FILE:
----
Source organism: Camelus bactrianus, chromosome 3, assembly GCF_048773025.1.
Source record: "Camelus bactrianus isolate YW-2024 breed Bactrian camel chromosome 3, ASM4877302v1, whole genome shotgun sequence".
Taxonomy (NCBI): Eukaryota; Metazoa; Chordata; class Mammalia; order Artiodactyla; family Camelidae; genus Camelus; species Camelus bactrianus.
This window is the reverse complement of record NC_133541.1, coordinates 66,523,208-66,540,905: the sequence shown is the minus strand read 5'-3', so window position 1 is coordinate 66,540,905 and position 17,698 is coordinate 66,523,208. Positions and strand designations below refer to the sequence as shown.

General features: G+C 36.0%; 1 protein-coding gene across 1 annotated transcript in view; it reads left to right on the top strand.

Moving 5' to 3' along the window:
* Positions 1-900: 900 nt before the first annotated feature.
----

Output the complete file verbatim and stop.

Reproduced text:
Source organism: Camelus bactrianus, chromosome 3, assembly GCF_048773025.1.
Source record: "Camelus bactrianus isolate YW-2024 breed Bactrian camel chromosome 3, ASM4877302v1, whole genome shotgun sequence".
Taxonomy (NCBI): Eukaryota; Metazoa; Chordata; class Mammalia; order Artiodactyla; family Camelidae; genus Camelus; species Camelus bactrianus.
This window is the reverse complement of record NC_133541.1, coordinates 66,523,208-66,540,905: the sequence shown is the minus strand read 5'-3', so window position 1 is coordinate 66,540,905 and position 17,698 is coordinate 66,523,208. Positions and strand designations below refer to the sequence as shown.

General features: G+C 36.0%; 1 protein-coding gene across 1 annotated transcript in view; it reads left to right on the top strand.

Moving 5' to 3' along the window:
* Positions 1-900: 900 nt before the first annotated feature.